Facebook removed a group of more than 100,000 people Tuesday evening who were organizing a trucker convoy to Washington, D.C., in protest of vaccine and mask mandates.
The group, “Convoy to D.C. 2022,” gained attention after mass protests in the Canadian capital of Ottawa last weekend, where thousands of truckers from across the country drove to protest the Canadian government’s vaccine mandate for truckers crossing its borders. The group quickly grew to more than 100,000 members and organizers were planning their own convoy before Facebook shut it down.
Facebook shut down the personal accounts of some of the organizers as well. Some of the organizers are longtime truckers and advocates for the industry and have organized protests and political actions previously. A spokesperson for Meta, Facebook’s parent company, said the group violated its policies surrounding QAnon. Facebook does not allow the promotion of conspiracy theory, which was labeled in 2020 as a “violence-inducing conspiracy network.”
Mike Landis, one of the group’s organizers, said that while some fringe posts could get by in a group so massive, none of the organizers were involved with QAnon so that should not have led to the closing of their personal accounts in addition to the group.
“None of us, on my personal page there’s nothing,” Landis said. “None of us had any of that stuff. That’s an outright lie … could there have been people that posted something from that in the group possibly? Yeah, because there are so many people posting stuff it was hard to keep up with.”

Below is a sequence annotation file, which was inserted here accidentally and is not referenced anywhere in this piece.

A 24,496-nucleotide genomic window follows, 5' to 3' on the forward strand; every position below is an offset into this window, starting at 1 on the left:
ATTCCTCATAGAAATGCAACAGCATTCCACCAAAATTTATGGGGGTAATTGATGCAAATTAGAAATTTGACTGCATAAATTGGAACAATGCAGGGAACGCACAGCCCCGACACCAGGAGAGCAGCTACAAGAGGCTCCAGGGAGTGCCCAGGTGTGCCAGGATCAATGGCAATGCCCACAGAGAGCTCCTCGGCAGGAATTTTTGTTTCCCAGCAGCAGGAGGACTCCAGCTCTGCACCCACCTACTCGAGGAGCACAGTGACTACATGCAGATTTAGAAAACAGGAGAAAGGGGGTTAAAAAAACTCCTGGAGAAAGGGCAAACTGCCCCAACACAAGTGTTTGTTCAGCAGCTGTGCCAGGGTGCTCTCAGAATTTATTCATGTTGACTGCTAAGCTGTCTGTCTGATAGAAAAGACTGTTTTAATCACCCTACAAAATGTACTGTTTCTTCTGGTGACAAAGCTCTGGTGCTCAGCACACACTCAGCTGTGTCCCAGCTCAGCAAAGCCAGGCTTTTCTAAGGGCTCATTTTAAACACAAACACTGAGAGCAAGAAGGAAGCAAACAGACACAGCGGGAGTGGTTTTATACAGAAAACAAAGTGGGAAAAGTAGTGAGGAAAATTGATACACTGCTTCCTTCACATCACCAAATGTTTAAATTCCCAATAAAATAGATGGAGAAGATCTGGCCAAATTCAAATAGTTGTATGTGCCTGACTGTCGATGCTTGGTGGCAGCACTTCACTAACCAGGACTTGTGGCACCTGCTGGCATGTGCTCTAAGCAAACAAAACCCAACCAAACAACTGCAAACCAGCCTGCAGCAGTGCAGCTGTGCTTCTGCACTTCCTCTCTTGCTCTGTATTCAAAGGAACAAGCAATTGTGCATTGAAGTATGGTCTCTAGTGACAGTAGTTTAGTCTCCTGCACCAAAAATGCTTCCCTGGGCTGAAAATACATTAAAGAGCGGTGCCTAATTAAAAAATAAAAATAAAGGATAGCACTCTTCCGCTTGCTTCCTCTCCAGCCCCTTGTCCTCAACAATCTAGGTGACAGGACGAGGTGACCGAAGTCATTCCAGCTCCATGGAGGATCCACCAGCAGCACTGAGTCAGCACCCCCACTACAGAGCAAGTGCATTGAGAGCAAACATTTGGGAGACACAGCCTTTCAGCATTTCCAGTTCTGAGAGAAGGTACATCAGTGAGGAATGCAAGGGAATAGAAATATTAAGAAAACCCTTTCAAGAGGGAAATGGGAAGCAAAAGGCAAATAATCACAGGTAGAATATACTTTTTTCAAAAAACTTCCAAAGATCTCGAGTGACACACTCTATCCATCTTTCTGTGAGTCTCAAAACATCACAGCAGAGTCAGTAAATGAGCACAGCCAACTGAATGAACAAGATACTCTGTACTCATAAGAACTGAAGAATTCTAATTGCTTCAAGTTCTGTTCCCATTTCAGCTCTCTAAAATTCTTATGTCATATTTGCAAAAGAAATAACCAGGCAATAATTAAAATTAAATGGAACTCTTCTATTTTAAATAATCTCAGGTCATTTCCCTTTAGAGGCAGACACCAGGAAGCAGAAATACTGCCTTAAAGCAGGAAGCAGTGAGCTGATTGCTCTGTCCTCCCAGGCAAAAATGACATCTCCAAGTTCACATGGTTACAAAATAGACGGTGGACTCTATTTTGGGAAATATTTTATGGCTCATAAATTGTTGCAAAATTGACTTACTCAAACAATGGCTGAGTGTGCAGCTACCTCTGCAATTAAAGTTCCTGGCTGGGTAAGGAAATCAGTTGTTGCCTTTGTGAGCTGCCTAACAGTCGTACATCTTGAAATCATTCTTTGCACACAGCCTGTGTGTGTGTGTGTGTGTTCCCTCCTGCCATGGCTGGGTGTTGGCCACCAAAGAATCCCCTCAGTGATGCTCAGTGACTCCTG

“So I’m not gonna say that there wasn’t someone that wasn’t even a part of us but just someone that was on the page posted something, that’s possible,” he continued. “But I know as far as myself personally and the other guys, there was nothing.”
Landis and the other organizers have said the event is not only for truckers. They say it’s for all Americans who are opposed to mandates and requirements related to the pandemic. The trucking theme comes not only from inspiration from other protests around the world but from the organizers’ background doing activism in the industry.
“This isn’t about trucking. It just so happens that we have the biggest vehicles on the road that look ominous coming down the road, so that’s why we’re starting it I guess,” Landis continued. “This is about how this stuff affects everybody, all the American people who just want their freedom and their rights back … we have a lot of support from people outside of the trucking community.”